Another interesting point of this study is that the researchers also found that the facial expressions made by babies did not always parallel with their acceptance of the food.  They concluded that infants have an innate mechanism for displaying facial expressions for certain foods, which many not indicate their actual like or dislike of the food.

So the take-home message is that boobs rock!  If you breastfeed, you have the ability to influence what foods your baby will like.  How cool is that?!  Therefore, breastfeeding mamas should make sure to eat a wide variety of fruits and vegetables, not only for their babies benefit, but for themselves as well.

I'm Crawling on Sunshine...

Thursday, February 4, 2010 at Thursday, February 04, 2010
Er, what? Now before you think I have lost my marbles and forgot that the song is actually "I'm walking on sunshine", rest assured I have not. And you are welcome for now having that song stuck in your head :)

My in-laws just came for a visit and we were discussing the fact that Conner is crawling and cruising his little tushie off. However, he is not walking yet. Now I know he just turned 1, but I am sure every parent is excited around the 1st birthday because that is when you start expecting the little wabbly legs to walk. Or so I am told. In our discussion, my in-laws (Pam and Rich) mentioned that there is a link between intelligence and prolonged crawling. The longer a baby crawls is apparently linked to their intelligence. WHAT? So I had to do some investigating.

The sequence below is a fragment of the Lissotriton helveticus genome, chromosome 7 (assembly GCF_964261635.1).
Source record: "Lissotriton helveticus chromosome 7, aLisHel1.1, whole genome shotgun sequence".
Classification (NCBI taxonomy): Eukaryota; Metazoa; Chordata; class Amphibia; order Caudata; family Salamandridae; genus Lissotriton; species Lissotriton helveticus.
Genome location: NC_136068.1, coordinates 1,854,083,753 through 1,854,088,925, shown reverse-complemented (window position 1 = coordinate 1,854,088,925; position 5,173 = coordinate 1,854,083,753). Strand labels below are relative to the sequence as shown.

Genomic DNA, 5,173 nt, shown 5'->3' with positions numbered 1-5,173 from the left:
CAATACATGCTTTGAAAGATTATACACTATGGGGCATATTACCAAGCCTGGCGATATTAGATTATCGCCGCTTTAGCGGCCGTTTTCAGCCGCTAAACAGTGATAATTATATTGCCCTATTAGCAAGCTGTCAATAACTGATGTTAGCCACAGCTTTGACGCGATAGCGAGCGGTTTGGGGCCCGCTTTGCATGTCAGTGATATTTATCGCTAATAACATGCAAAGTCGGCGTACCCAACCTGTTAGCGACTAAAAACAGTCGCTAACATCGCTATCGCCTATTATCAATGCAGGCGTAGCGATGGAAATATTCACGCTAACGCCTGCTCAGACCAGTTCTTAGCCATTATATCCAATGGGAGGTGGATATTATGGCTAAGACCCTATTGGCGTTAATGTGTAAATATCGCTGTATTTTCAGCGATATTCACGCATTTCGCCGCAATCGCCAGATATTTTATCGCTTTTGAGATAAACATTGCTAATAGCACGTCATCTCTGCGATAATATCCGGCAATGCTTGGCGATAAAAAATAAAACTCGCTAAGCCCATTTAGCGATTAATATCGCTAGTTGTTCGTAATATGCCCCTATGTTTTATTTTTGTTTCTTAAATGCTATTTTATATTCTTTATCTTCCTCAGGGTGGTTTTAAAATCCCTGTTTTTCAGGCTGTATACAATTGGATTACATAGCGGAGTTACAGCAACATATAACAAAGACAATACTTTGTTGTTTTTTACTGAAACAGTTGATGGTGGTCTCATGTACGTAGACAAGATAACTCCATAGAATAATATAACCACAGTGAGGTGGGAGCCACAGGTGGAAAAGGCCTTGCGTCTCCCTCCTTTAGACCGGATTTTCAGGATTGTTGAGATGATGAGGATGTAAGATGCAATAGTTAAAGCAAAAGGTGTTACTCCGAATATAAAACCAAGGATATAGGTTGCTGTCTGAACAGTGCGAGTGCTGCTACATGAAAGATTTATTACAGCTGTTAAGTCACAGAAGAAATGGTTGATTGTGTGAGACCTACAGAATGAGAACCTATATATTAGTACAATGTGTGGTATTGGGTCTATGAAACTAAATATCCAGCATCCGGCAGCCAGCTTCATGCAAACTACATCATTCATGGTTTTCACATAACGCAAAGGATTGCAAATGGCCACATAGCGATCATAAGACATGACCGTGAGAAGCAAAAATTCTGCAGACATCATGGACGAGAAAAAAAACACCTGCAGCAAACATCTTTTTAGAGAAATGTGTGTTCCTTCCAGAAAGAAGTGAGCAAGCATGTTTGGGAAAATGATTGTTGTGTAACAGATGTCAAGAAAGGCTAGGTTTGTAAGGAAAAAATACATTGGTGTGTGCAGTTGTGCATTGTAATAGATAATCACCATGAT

I tried to find a lot of information about this topic, but surprisingly found little. It seems that the main person behind this theory is Glenn Doman, a childhood educator that specializes in right-brain training (whatever that means). He is also the author of How To Teach Your Baby To Be Physically Superb. Here is a great quote from the article summarizing what Doman contends:

"...crawling forwards is an essential skill to master. Doman claims that crawling stimulates the brain to develop convergence of vision - and that as a result, people who skip this phase as babies may find it extremely difficult to learn to read and write as children. In addition, children who missed out on crawling may suffer from speech problems, he says - because the same part of the brain controls both functions"

Now I will admit that I have not read his book. I have noticed that he gets a lot of good reviews and has written a number of books. So I can't really critique his book and I am sure it has plenty of scientific research to back up his assertions. But I do take some issue with the claim that learning to read/write and speech are controlled by the same part of the brain. I think that is way way oversimplified. Any of my fellow neuroscientists feel free to chime in if I am wrong.

I have seen babies that crawl "normal", crawl on their butts, or skip crawling all together. And lets not forget that there are some babies that walk by 9 months, and some by 18 months. So to any parent or grandparent out there...did you notice any differences in reading and writing abilities and the length of crawling/onset of walking? I will address this issue more once I have read the book, but for now I thought it would be cool to get some anecdotal input.